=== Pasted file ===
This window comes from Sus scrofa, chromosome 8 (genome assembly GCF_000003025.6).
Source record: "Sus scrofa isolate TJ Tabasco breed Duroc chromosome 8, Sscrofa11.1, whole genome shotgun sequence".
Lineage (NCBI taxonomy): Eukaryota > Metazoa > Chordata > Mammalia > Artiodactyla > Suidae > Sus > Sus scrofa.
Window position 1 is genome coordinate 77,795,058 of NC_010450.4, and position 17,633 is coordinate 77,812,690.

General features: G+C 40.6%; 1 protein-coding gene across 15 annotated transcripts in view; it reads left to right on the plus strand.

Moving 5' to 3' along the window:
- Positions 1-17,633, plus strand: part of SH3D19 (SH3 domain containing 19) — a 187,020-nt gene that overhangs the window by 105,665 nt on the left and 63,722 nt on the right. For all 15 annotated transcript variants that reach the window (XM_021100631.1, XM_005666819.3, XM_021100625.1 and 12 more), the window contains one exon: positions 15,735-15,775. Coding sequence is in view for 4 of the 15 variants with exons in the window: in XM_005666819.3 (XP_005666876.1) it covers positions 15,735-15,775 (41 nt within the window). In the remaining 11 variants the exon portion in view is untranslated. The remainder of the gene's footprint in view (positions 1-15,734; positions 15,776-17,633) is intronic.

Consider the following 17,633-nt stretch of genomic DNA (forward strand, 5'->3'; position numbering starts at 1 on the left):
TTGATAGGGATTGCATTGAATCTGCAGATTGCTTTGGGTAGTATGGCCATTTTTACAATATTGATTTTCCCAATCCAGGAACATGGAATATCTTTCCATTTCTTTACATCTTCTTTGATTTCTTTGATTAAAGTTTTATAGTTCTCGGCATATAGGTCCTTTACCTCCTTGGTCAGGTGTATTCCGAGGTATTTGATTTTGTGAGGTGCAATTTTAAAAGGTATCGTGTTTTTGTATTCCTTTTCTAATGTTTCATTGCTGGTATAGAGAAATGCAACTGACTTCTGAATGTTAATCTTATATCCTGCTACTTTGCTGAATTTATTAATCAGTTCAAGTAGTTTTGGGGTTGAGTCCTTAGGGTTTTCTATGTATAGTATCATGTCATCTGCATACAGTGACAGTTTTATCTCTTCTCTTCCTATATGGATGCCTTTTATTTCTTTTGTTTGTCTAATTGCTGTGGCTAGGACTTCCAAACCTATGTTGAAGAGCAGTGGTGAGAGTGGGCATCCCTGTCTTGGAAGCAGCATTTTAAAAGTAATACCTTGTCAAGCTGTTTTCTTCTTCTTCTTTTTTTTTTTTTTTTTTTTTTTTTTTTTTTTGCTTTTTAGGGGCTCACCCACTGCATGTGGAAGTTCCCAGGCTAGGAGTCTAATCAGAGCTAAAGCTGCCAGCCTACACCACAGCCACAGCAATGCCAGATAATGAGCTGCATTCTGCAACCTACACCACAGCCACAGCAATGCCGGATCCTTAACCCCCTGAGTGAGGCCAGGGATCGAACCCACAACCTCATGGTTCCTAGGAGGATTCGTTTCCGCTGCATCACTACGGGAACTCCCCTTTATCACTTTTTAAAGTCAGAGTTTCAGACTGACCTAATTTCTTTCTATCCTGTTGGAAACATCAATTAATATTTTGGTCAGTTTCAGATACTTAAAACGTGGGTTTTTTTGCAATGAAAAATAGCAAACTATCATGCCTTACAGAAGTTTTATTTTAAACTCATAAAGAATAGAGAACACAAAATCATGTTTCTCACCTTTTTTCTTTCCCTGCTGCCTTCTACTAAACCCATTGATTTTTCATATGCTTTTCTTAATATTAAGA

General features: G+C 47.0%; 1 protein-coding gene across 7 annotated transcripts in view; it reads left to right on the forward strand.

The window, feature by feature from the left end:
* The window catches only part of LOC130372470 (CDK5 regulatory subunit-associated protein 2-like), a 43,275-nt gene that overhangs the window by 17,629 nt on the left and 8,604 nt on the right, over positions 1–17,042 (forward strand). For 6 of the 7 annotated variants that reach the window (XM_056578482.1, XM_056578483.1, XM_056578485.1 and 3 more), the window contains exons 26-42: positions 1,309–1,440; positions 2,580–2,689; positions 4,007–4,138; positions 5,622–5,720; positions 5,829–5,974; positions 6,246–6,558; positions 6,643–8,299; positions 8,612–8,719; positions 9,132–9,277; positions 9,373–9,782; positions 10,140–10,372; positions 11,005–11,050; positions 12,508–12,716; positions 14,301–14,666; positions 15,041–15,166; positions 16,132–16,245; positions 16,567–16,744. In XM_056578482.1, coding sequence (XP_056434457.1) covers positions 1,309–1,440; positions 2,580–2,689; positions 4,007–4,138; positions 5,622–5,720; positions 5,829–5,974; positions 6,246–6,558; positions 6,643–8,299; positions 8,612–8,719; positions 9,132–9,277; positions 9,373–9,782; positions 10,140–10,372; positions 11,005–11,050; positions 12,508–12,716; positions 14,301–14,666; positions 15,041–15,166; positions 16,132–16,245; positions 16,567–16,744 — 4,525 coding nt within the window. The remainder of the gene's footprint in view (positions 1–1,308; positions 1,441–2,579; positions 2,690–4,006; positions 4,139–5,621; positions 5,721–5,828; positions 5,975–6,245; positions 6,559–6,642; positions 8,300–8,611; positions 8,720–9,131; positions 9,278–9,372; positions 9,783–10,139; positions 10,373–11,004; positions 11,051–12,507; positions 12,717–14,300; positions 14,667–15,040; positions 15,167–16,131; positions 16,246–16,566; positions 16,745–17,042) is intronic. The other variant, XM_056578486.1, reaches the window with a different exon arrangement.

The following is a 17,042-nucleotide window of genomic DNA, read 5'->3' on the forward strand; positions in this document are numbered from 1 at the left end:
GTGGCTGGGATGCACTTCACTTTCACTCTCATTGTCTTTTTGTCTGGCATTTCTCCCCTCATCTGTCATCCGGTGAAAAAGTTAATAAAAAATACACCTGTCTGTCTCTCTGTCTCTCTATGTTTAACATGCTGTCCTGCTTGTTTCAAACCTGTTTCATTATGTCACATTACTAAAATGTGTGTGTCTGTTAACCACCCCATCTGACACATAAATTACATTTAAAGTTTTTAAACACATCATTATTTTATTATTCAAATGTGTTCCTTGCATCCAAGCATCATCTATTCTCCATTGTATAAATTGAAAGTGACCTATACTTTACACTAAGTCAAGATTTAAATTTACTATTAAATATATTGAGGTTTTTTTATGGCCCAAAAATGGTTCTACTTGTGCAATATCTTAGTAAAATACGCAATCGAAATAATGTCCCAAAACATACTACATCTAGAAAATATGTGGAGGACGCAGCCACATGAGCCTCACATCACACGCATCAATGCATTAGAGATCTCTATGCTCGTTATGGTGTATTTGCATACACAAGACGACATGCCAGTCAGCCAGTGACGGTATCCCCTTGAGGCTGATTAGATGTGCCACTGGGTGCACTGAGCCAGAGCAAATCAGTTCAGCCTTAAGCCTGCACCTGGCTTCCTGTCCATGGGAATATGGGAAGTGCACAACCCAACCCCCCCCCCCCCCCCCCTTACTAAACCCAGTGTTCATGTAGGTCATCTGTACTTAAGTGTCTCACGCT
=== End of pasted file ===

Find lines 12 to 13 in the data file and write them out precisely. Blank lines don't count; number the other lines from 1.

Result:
* The window catches only part of LOC130372470 (CDK5 regulatory subunit-associated protein 2-like), a 43,275-nt gene that overhangs the window by 17,629 nt on the left and 8,604 nt on the right, over positions 1–17,042 (forward strand). For 6 of the 7 annotated variants that reach the window (XM_056578482.1, XM_056578483.1, XM_056578485.1 and 3 more), the window contains exons 26-42: positions 1,309–1,440; positions 2,580–2,689; positions 4,007–4,138; positions 5,622–5,720; positions 5,829–5,974; positions 6,246–6,558; positions 6,643–8,299; positions 8,612–8,719; positions 9,132–9,277; positions 9,373–9,782; positions 10,140–10,372; positions 11,005–11,050; positions 12,508–12,716; positions 14,301–14,666; positions 15,041–15,166; positions 16,132–16,245; positions 16,567–16,744. In XM_056578482.1, coding sequence (XP_056434457.1) covers positions 1,309–1,440; positions 2,580–2,689; positions 4,007–4,138; positions 5,622–5,720; positions 5,829–5,974; positions 6,246–6,558; positions 6,643–8,299; positions 8,612–8,719; positions 9,132–9,277; positions 9,373–9,782; positions 10,140–10,372; positions 11,005–11,050; positions 12,508–12,716; positions 14,301–14,666; positions 15,041–15,166; positions 16,132–16,245; positions 16,567–16,744 — 4,525 coding nt within the window. The remainder of the gene's footprint in view (positions 1–1,308; positions 1,441–2,579; positions 2,690–4,006; positions 4,139–5,621; positions 5,721–5,828; positions 5,975–6,245; positions 6,559–6,642; positions 8,300–8,611; positions 8,720–9,131; positions 9,278–9,372; positions 9,783–10,139; positions 10,373–11,004; positions 11,051–12,507; positions 12,717–14,300; positions 14,667–15,040; positions 15,167–16,131; positions 16,246–16,566; positions 16,745–17,042) is intronic. The other variant, XM_056578486.1, reaches the window with a different exon arrangement.

The following is a 17,042-nucleotide window of genomic DNA, read 5'->3' on the forward strand; positions in this document are numbered from 1 at the left end: